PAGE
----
BOSTON — The state's antiquated natural gas system has myriad safety risks that are being compounded by gaps in regulatory oversight and other deficiencies, according to a new independent report.

The report, called "Rolling the Dice," was produced by Gas Leak Allies, a coalition of two dozens organizations and researchers focused on reducing methane emissions from leaking pipes.

Nathan Phillips, a Boston University professor and lead author of the study, said despite steps to improve gas safety the system has numerous "inherent vulnerabilities and risks" that put the public at risk.

"Overall, there's been a lot of talk but very little action," he said. "What happened in the Merrimack Valley could happen in any city or town in the commonwealth. There are still clear and present dangers."

The report notes there were more than 16,000 gas leaks in the state last year -- an average of more than 40 new leaks each day -- along tens of thousands of miles of distribution lines.

"These leaks can lead to potentially hazardous situations for millions of residents, resulting in explosive incidents, either directly or due to proximate causes such as attempts at repair," the report said.

The risks from the failing infrastructure are compounded by major gaps in regulatory oversight and utility management, inadequate staffing and safety processes, as well as a lack of equipment, the report found.

Meanwhile, cities and towns aren't prepared to deal with a catastrophic gas emergency like the one that rocked the Merrimack Valley last year, it noted.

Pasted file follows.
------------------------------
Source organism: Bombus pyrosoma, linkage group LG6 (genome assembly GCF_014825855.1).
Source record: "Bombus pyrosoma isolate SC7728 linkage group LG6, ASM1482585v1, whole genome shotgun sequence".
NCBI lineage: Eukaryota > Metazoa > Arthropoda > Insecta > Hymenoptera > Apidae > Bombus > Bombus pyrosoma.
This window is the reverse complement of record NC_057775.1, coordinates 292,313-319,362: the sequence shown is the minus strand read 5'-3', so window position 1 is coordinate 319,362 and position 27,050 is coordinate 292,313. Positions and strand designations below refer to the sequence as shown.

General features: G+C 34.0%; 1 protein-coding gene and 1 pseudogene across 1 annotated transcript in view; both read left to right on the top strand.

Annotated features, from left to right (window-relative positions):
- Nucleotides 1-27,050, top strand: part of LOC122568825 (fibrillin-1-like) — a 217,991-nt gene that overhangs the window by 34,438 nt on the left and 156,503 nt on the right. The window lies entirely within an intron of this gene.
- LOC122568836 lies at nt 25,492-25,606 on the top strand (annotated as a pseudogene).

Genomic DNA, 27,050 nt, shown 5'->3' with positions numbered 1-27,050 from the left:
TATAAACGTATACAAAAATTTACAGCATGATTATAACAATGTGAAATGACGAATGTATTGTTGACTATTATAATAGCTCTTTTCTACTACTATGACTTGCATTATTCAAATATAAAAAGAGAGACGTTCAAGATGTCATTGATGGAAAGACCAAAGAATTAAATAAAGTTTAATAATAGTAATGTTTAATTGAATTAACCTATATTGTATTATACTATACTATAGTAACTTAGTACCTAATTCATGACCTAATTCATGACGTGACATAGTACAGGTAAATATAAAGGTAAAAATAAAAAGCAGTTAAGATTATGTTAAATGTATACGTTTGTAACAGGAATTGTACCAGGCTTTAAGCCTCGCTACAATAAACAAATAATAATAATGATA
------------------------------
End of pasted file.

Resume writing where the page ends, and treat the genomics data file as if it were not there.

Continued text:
Another issue is the largely centralized system of distribution, with gas flowing into the state from only three high-pressure transmission pipelines.

"A breakdown anywhere on the line causes an outage to all downstream customers," the report noted.

Among the report's recommendations are for stronger oversight of gas systems by the state Department of Public Utilities to enforce current regulations, tightened emergency protocols and better data collection by utilities for municipalities and customers about gas leaks and deficiencies in the system.

The report calls for halting new pipeline projects and fixing the worst leaks while accelerating a transition to renewable energy — a strategy the authors refer to as "triage and transition."

The report also cited 24 reported incidents in the state over the past 18 years, including an attempt to fix a gas leak in Roslindale in December 2018 that triggered a fire lasting for two days. It concluded that the incidents "demonstrate persistent, embedded safety risks" to the gas system.

"While pipe replacement could seem like the safer course, incidents can also occur during replacement, particularly due to human error and lack of redundant protocols or inspections, as happened in the Merrimack Valley gas disaster," its authors wrote. "It’s just luck -- or a roll of the dice -- that more people have not died or suffered injury and property loss."

Christian M. Wade covers the Massachusetts Statehouse for North of Boston Media Group’s newspapers and websites. 


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